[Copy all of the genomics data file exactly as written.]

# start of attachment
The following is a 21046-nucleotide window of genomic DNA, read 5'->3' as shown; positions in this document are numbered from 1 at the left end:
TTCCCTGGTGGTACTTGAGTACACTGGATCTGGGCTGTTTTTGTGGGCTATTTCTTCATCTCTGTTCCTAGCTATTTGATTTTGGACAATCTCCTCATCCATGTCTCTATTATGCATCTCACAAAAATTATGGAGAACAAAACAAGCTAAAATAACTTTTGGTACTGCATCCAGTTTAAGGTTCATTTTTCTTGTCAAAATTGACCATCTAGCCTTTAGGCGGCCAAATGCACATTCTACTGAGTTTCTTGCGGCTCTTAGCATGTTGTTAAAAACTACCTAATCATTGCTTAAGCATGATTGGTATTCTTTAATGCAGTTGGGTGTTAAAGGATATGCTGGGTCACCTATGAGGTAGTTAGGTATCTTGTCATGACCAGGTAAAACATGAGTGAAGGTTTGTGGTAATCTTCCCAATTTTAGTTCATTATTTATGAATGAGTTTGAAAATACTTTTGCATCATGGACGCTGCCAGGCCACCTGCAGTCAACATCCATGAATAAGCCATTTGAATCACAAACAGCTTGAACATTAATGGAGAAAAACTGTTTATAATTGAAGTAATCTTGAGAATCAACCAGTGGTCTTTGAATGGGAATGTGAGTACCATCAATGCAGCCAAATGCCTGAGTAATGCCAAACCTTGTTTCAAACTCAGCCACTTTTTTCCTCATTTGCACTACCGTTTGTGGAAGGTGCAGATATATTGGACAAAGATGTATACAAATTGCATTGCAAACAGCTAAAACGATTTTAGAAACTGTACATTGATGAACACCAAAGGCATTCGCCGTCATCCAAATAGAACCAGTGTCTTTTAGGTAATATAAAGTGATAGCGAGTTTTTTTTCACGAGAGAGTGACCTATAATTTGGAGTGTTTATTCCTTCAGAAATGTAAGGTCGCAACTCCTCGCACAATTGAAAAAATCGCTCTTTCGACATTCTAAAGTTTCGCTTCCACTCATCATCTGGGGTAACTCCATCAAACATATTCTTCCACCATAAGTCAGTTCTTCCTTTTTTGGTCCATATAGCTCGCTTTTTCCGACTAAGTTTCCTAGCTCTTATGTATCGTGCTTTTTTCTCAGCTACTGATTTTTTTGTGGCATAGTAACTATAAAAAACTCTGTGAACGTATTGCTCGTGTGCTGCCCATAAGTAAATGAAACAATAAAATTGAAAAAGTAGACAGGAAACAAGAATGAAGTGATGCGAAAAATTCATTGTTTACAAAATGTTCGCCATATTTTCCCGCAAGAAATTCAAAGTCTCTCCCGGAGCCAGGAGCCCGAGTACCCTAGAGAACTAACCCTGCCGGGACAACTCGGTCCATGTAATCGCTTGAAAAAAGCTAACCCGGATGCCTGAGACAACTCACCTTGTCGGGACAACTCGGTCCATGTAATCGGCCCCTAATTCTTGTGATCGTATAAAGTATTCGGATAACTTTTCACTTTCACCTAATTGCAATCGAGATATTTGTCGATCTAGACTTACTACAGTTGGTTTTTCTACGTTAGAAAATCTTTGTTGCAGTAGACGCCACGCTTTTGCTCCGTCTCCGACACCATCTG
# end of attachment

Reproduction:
The following is a 21046-nucleotide window of genomic DNA, read 5'->3' as shown; positions in this document are numbered from 1 at the left end:
TTCCCTGGTGGTACTTGAGTACACTGGATCTGGGCTGTTTTTGTGGGCTATTTCTTCATCTCTGTTCCTAGCTATTTGATTTTGGACAATCTCCTCATCCATGTCTCTATTATGCATCTCACAAAAATTATGGAGAACAAAACAAGCTAAAATAACTTTTGGTACTGCATCCAGTTTAAGGTTCATTTTTCTTGTCAAAATTGACCATCTAGCCTTTAGGCGGCCAAATGCACATTCTACTGAGTTTCTTGCGGCTCTTAGCATGTTGTTAAAAACTACCTAATCATTGCTTAAGCATGATTGGTATTCTTTAATGCAGTTGGGTGTTAAAGGATATGCTGGGTCACCTATGAGGTAGTTAGGTATCTTGTCATGACCAGGTAAAACATGAGTGAAGGTTTGTGGTAATCTTCCCAATTTTAGTTCATTATTTATGAATGAGTTTGAAAATACTTTTGCATCATGGACGCTGCCAGGCCACCTGCAGTCAACATCCATGAATAAGCCATTTGAATCACAAACAGCTTGAACATTAATGGAGAAAAACTGTTTATAATTGAAGTAATCTTGAGAATCAACCAGTGGTCTTTGAATGGGAATGTGAGTACCATCAATGCAGCCAAATGCCTGAGTAATGCCAAACCTTGTTTCAAACTCAGCCACTTTTTTCCTCATTTGCACTACCGTTTGTGGAAGGTGCAGATATATTGGACAAAGATGTATACAAATTGCATTGCAAACAGCTAAAACGATTTTAGAAACTGTACATTGATGAACACCAAAGGCATTCGCCGTCATCCAAATAGAACCAGTGTCTTTTAGGTAATATAAAGTGATAGCGAGTTTTTTTTCACGAGAGAGTGACCTATAATTTGGAGTGTTTATTCCTTCAGAAATGTAAGGTCGCAACTCCTCGCACAATTGAAAAAATCGCTCTTTCGACATTCTAAAGTTTCGCTTCCACTCATCATCTGGGGTAACTCCATCAAACATATTCTTCCACCATAAGTCAGTTCTTCCTTTTTTGGTCCATATAGCTCGCTTTTTCCGACTAAGTTTCCTAGCTCTTATGTATCGTGCTTTTTTCTCAGCTACTGATTTTTTTGTGGCATAGTAACTATAAAAAACTCTGTGAACGTATTGCTCGTGTGCTGCCCATAAGTAAATGAAACAATAAAATTGAAAAAGTAGACAGGAAACAAGAATGAAGTGATGCGAAAAATTCATTGTTTACAAAATGTTCGCCATATTTTCCCGCAAGAAATTCAAAGTCTCTCCCGGAGCCAGGAGCCCGAGTACCCTAGAGAACTAACCCTGCCGGGACAACTCGGTCCATGTAATCGCTTGAAAAAAGCTAACCCGGATGCCTGAGACAACTCACCTTGTCGGGACAACTCGGTCCATGTAATCGGCCCCTAATTCTTGTGATCGTATAAAGTATTCGGATAACTTTTCACTTTCACCTAATTGCAATCGAGATATTTGTCGATCTAGACTTACTACAGTTGGTTTTTCTACGTTAGAAAATCTTTGTTGCAGTAGACGCCACGCTTTTGCTCCGTCTCCGACACCATCTG